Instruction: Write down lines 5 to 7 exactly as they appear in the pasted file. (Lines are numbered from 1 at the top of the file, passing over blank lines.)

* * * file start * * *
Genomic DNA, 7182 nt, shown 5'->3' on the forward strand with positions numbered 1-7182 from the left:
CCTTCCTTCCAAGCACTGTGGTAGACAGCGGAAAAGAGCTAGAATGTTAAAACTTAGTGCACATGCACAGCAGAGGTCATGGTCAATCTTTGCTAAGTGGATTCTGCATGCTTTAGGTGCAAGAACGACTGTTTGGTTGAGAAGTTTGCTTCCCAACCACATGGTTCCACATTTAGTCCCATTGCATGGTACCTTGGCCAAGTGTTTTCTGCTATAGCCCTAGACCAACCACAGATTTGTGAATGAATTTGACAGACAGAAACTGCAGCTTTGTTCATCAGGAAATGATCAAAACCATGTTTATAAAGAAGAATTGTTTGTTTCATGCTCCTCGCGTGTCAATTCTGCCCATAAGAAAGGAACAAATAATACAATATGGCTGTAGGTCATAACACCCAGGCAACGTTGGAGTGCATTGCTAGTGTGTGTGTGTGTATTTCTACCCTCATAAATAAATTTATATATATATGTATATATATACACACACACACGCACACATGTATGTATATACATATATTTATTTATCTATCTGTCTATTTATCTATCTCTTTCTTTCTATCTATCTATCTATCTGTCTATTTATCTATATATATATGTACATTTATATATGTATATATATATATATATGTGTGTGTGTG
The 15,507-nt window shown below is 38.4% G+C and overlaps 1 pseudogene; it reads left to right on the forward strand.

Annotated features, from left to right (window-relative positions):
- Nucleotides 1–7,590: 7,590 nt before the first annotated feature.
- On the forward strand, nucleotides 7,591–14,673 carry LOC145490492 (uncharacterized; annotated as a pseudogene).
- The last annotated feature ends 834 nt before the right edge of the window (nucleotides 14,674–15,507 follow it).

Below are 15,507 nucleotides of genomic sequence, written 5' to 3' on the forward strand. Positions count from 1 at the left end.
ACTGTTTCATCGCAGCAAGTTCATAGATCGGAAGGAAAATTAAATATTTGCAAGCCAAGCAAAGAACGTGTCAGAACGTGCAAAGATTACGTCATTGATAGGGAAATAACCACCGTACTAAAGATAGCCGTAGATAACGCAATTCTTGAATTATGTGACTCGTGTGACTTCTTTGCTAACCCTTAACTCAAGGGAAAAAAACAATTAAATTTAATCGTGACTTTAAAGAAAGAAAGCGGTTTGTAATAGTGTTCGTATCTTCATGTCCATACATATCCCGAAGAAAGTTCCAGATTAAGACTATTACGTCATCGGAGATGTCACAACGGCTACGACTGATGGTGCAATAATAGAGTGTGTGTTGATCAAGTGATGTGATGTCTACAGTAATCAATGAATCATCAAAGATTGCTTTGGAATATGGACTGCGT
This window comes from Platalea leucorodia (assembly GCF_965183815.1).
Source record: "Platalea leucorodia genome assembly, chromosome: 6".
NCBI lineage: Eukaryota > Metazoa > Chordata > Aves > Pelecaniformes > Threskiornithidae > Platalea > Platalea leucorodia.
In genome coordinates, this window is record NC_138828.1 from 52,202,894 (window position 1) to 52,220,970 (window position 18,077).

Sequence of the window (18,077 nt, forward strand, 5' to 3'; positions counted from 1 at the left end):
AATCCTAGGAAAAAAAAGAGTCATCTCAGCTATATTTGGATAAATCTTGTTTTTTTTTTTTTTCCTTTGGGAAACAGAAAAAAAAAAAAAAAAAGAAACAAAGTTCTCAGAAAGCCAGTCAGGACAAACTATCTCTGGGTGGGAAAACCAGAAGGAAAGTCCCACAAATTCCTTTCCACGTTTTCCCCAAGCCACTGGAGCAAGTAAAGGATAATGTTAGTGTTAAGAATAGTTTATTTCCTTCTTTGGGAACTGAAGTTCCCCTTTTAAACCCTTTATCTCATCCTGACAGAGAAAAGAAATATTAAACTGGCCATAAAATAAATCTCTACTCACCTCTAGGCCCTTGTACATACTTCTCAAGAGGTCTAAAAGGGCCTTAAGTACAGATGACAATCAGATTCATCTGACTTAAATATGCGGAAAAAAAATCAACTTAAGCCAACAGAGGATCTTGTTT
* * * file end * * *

- Nucleotides 1–7,590: 7,590 nt before the first annotated feature.
- On the forward strand, nucleotides 7,591–14,673 carry LOC145490492 (uncharacterized; annotated as a pseudogene).
- The last annotated feature ends 834 nt before the right edge of the window (nucleotides 14,674–15,507 follow it).